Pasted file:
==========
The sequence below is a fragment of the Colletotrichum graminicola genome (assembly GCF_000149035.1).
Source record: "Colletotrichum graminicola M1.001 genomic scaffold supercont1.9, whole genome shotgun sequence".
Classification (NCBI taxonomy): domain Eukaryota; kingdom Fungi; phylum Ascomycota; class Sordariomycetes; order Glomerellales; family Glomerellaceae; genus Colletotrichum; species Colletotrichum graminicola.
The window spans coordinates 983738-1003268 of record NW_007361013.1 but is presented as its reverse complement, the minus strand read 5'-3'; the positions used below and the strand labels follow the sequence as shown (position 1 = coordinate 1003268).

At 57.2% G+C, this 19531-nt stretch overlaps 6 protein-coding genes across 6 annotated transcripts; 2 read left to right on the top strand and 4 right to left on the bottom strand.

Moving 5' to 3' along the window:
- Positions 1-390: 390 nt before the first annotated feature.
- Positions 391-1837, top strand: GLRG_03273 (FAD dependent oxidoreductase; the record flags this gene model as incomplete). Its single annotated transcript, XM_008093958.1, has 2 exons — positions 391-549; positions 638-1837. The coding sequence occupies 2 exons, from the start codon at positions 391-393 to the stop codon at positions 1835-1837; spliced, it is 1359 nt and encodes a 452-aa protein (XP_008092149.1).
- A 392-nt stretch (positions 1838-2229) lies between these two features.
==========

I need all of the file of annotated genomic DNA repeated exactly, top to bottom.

The sequence below is a fragment of the Colletotrichum graminicola genome (assembly GCF_000149035.1).
Source record: "Colletotrichum graminicola M1.001 genomic scaffold supercont1.9, whole genome shotgun sequence".
Classification (NCBI taxonomy): domain Eukaryota; kingdom Fungi; phylum Ascomycota; class Sordariomycetes; order Glomerellales; family Glomerellaceae; genus Colletotrichum; species Colletotrichum graminicola.
The window spans coordinates 983738-1003268 of record NW_007361013.1 but is presented as its reverse complement, the minus strand read 5'-3'; the positions used below and the strand labels follow the sequence as shown (position 1 = coordinate 1003268).

At 57.2% G+C, this 19531-nt stretch overlaps 6 protein-coding genes across 6 annotated transcripts; 2 read left to right on the top strand and 4 right to left on the bottom strand.

Moving 5' to 3' along the window:
- Positions 1-390: 390 nt before the first annotated feature.
- Positions 391-1837, top strand: GLRG_03273 (FAD dependent oxidoreductase; the record flags this gene model as incomplete). Its single annotated transcript, XM_008093958.1, has 2 exons — positions 391-549; positions 638-1837. The coding sequence occupies 2 exons, from the start codon at positions 391-393 to the stop codon at positions 1835-1837; spliced, it is 1359 nt and encodes a 452-aa protein (XP_008092149.1).
- A 392-nt stretch (positions 1838-2229) lies between these two features.